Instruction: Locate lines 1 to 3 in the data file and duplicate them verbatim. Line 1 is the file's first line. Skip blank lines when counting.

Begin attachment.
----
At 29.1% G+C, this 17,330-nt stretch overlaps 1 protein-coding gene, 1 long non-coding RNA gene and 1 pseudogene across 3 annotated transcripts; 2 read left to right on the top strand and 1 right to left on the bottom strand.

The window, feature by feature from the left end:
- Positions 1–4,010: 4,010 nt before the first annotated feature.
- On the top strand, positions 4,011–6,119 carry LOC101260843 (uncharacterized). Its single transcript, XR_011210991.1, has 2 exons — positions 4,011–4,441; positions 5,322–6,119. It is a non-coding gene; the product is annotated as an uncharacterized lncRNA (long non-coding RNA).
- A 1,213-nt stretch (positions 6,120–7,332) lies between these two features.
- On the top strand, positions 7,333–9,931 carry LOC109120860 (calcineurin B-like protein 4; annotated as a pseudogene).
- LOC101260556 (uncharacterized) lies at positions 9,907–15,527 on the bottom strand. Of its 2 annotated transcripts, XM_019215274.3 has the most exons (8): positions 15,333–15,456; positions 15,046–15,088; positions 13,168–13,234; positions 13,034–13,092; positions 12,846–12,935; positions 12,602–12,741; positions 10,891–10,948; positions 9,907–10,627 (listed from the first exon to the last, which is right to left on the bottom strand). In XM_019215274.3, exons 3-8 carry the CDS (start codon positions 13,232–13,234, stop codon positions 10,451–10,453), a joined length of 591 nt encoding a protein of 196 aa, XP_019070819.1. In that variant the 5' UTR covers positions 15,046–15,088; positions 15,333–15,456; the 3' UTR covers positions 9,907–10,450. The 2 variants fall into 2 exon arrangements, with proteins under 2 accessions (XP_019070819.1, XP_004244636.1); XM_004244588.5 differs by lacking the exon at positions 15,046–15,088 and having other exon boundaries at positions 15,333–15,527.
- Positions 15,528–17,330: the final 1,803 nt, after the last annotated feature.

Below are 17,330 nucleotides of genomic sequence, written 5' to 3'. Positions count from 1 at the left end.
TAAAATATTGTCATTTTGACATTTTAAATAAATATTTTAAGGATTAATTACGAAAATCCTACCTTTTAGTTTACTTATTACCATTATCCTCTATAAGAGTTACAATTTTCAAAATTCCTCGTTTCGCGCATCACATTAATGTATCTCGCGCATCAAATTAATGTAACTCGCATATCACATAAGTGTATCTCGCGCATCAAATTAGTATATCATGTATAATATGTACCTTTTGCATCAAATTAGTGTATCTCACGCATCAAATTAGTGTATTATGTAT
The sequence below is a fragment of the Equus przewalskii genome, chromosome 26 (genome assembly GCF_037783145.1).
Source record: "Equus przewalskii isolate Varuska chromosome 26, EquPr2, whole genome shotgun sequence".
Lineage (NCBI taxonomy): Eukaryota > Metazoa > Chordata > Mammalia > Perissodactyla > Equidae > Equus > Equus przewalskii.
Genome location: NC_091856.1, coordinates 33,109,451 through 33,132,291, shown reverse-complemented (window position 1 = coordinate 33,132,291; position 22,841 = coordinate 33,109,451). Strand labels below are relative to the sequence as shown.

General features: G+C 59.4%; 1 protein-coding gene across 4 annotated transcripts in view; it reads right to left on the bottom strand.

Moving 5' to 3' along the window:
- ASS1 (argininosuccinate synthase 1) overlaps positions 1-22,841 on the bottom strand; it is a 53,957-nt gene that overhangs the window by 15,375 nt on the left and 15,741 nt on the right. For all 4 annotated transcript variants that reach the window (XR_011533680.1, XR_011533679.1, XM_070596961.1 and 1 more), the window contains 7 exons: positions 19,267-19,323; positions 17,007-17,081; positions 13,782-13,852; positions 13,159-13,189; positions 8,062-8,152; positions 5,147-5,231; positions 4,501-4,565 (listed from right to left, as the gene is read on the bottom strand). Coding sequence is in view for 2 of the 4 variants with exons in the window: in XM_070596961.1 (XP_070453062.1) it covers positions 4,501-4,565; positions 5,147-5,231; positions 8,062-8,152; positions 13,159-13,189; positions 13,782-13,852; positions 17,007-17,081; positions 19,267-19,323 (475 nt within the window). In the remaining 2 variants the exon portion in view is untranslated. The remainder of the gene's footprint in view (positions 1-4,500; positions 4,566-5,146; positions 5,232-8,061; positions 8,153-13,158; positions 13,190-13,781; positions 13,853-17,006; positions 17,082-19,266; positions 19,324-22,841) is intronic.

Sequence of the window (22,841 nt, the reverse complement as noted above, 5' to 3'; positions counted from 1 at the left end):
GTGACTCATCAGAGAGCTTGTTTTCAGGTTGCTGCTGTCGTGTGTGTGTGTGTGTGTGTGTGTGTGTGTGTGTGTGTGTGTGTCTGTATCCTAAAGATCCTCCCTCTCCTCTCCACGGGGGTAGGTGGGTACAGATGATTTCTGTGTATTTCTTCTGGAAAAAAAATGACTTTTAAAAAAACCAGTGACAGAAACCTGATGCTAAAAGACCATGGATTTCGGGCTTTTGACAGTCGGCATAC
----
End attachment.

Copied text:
At 29.1% G+C, this 17,330-nt stretch overlaps 1 protein-coding gene, 1 long non-coding RNA gene and 1 pseudogene across 3 annotated transcripts; 2 read left to right on the top strand and 1 right to left on the bottom strand.

The window, feature by feature from the left end:
- Positions 1–4,010: 4,010 nt before the first annotated feature.